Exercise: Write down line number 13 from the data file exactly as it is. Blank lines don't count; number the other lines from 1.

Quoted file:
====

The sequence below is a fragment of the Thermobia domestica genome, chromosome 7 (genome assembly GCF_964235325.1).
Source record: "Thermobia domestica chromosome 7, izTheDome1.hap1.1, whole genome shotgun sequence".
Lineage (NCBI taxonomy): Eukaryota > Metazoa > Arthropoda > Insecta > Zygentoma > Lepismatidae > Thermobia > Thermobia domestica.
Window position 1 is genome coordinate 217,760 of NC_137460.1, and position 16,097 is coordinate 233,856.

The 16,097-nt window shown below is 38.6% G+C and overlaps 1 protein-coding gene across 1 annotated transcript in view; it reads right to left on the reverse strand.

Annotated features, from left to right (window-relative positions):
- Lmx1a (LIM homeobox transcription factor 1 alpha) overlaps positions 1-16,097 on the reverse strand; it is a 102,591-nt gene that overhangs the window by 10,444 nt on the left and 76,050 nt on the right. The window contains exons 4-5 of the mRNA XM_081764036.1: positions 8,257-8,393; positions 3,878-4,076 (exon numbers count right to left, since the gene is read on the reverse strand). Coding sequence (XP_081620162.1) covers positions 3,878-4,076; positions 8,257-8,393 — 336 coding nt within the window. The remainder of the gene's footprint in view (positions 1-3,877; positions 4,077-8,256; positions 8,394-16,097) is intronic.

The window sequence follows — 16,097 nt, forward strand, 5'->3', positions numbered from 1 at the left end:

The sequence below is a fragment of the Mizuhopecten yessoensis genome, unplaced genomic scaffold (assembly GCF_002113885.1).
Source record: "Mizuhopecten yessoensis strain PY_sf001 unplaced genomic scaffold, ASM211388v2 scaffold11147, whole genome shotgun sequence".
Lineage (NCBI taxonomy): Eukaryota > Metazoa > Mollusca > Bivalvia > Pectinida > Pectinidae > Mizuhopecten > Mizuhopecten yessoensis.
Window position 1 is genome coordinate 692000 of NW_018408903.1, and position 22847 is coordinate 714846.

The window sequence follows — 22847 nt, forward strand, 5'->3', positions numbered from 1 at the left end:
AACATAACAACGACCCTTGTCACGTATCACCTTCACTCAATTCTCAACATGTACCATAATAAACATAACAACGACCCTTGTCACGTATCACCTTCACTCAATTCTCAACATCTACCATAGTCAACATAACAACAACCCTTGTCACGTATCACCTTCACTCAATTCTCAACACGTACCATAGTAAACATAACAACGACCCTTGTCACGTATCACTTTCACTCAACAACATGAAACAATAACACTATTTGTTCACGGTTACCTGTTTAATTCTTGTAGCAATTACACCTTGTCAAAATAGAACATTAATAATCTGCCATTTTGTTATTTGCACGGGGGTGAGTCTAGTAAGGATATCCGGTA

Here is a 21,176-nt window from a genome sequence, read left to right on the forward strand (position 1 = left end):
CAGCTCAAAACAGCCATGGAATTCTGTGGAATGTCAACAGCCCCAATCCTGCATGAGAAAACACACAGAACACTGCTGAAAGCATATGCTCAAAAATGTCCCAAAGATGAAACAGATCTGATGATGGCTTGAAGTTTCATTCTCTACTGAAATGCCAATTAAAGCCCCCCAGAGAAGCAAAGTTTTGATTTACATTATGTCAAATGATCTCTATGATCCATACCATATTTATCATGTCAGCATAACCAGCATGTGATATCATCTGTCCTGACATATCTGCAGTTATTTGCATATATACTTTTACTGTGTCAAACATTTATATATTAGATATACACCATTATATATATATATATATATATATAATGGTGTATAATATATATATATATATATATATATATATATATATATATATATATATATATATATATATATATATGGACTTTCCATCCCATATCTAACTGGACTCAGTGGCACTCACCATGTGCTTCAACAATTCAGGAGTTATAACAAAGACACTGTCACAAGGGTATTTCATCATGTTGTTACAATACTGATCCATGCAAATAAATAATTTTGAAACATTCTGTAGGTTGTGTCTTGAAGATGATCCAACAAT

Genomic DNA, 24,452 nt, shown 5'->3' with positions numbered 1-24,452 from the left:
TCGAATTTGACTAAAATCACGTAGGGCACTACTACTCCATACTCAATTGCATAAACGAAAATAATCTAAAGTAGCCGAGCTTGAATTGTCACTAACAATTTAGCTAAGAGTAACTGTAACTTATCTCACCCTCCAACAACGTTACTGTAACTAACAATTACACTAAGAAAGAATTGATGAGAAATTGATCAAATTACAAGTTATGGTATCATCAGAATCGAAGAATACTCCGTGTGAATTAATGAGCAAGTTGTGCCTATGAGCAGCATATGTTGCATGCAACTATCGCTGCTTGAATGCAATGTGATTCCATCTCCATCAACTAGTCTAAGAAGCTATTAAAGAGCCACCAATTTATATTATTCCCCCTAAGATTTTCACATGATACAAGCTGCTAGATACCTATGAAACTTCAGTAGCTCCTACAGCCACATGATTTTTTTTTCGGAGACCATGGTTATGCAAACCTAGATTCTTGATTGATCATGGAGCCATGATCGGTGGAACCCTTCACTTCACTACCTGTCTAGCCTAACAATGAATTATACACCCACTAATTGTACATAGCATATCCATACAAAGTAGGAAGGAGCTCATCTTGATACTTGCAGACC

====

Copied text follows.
The window sequence follows — 22847 nt, forward strand, 5'->3', positions numbered from 1 at the left end: